Hanging over the grain markets the last few months have been two transportation issues that threatened to stall grain movements in the country.
First, we had the natural disaster of a very low water level in the Mississippi River system. Drought in the Midwest had contributed to the water at Memphis being 12 feet below normal, with 13 feet representing a complete stop to barge traffic.
The water levels had led to barges shipping at half of normal capacity, resulting in a backup of grain and higher freight costs. Barges going up the river with fertilizer were impacted in a similar way.
Then, we had the threatened national rail strike that impacted not just bulk freight, but also a high percentage of all manufacturing input and consumer goods. After the elections, it became clear that all of the 12 unions involved would not ratify the agreement that had been proposed. Consequently, Congress passed an emergency bill forcing the unions to accept the terms of the agreement.
So, we have dodged a couple of marketing bullets. The river has recharged to near-normal levels below Memphis. The end of the shipping period on the Northern River is at an end anyway, as it is time for it to begin to freeze up and prevent navigation. The rail system may be subject to some protest slow-downs, but it will be running.
While these two transportation issues have dominated thinking recently, futures markets have been weak. March corn futures lost 25 cents last week, with only slight recovery early this week.
As this was being written the morning of Dec. 6, March corn was at $6.42, up one and a quarter-cent. The last strong day was Nov. 15, when we gained a dime to $6.691⁄4. We put in a low Dec. 5 at $6.373/4.
Besides the transportation negatives, we have seen the second-lowest weekly exports of the current marketing year. We saw an EPA report on expected ethanol production that did not raise our expectations, although cellulosic biofuel showed large production expectations.
We will produce 630 million gallons from biomass this year and are now projected to be producing 2.13 billion gallons by 2025. Of course, this helps our renewable energy position, but it does not come directly from corn.
The slowdown in our economy and the shutdowns in China lead to reduced demand for gasoline and diesel. Drop the gas price, and you drop the value of the 10% by volume that is ethanol.
The one good piece of news in corn markets was the emphasis by Mexico that, yes, they will ban non-GMO corn in 2024 as was feared, but only in food.
Since our exports to Mexico are almost entirely #2YC, and the food corn is non-GMO, the fears of how we could resolve this issue with our largest corn trading partner have gone away.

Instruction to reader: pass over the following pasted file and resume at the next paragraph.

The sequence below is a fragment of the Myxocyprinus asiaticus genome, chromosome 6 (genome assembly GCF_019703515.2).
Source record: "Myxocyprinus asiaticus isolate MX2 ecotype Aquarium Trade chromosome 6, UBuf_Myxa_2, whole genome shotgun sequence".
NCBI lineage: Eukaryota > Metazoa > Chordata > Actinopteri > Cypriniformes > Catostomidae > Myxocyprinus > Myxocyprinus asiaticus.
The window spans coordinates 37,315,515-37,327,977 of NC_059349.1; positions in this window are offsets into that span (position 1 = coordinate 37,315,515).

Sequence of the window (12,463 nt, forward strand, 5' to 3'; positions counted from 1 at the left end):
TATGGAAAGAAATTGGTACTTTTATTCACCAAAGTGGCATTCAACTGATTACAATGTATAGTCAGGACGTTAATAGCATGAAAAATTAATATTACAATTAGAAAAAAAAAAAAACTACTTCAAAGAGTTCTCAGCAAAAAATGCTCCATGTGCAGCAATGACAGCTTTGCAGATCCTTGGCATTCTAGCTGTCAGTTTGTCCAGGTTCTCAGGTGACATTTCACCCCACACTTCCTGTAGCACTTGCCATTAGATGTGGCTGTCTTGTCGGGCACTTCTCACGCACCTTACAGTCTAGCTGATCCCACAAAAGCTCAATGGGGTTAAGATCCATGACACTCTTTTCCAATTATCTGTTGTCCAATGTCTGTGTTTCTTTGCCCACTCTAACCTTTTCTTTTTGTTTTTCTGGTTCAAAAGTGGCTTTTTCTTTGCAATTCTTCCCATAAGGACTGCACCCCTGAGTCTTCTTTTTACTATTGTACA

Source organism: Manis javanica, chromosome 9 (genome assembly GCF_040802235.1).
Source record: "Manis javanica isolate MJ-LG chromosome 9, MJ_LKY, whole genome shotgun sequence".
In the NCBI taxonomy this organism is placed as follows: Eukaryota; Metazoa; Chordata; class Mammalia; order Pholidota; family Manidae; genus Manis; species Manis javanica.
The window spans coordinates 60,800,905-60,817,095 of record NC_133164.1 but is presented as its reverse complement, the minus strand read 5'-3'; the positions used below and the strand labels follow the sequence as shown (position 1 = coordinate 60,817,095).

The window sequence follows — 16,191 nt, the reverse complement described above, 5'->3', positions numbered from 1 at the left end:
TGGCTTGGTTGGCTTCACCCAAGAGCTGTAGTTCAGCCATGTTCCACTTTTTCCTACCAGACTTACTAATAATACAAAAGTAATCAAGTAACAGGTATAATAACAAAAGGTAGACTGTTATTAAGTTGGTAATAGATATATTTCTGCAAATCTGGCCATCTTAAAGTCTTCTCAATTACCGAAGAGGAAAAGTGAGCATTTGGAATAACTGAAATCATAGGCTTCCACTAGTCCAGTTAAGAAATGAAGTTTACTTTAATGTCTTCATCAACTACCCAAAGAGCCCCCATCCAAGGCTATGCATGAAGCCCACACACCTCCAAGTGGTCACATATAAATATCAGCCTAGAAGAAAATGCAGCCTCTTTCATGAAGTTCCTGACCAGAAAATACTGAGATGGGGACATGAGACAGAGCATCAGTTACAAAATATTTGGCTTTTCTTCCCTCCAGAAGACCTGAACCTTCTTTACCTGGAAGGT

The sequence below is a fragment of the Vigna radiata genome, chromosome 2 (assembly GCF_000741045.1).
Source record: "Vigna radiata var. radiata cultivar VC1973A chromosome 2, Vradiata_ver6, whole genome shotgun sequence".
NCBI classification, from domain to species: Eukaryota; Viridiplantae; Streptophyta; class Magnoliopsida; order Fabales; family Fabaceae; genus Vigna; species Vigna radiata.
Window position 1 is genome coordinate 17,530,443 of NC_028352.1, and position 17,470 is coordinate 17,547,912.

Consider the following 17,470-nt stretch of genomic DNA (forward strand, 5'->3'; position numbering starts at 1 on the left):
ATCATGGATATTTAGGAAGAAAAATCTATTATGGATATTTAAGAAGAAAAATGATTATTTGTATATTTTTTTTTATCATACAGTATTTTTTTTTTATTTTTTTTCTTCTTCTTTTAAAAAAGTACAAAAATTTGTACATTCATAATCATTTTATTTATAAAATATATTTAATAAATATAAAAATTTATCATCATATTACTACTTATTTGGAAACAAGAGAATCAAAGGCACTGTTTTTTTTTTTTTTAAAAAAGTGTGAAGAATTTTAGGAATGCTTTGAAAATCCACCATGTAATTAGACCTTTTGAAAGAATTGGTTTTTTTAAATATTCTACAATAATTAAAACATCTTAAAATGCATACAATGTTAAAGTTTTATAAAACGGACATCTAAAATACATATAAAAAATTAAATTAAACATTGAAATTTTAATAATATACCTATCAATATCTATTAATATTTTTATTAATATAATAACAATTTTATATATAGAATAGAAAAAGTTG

It remains to be seen how the Dec. 2 WASDE report from the U.S. Department of Agriculture will affect markets, if at all. The market is expecting a bump in ending stocks, but we will have to wait to see.
The soybean markets did not see a drop like the corn markets. In fact, we actually saw January futures up 23⁄4 cents for last week. There, the markets were dominated by weather news from South America.
We had a good rain week for a change, and prospects now are for a 154 MMT Brazilian crop instead of the 125 of a drought-ravaged crop this last year. It should be noted that we are expecting a return to dry conditions. The dry area is more in Argentina than in Brazil, where there is talk of a switch to late corn with the dry conditions.
An interesting sidebar to the South American impact on markets is the effect of the Argentine decision to reinstate the special soybean exchange rate. The official rate is 165 pesos per dollar, but soybeans are traded at a rate of 230 pesos per dollar. This negates the drag on the market caused by the weak currency.
The temptation for farmers is to hold soybeans during periods of a weakening peso, as the beans become a sort of “hard currency” as long as they are in the bin. The special exchange rate gives farmers the ease to go ahead and sell.
China’s purchases are a matter of speculation this year. Will we see decreased demand for soy products in China with the COVID lockdowns, or will the Chinese be committed to the current diet? In either case, they will switch origins to South America when the crop becomes available, so the fact that we seem to be having good exports may not last forever. Last year, with the drought, China bought from us later than normal.
Chicago wheat lost 36 cents last week, continuing a pattern of lower Friday closes than Monday opens that has lasted for nine weeks now.
March futures are currently trading at $7.641⁄2, up three and a half cents. Wheat prices have been sick since September, and the market seems to ignore Ukrainian problems.
We are having real production problems in the heart of the Great Plains, with continued drought. The market can’t ignore this forever, although the WASDE report may show that other parts of the world are doing well.
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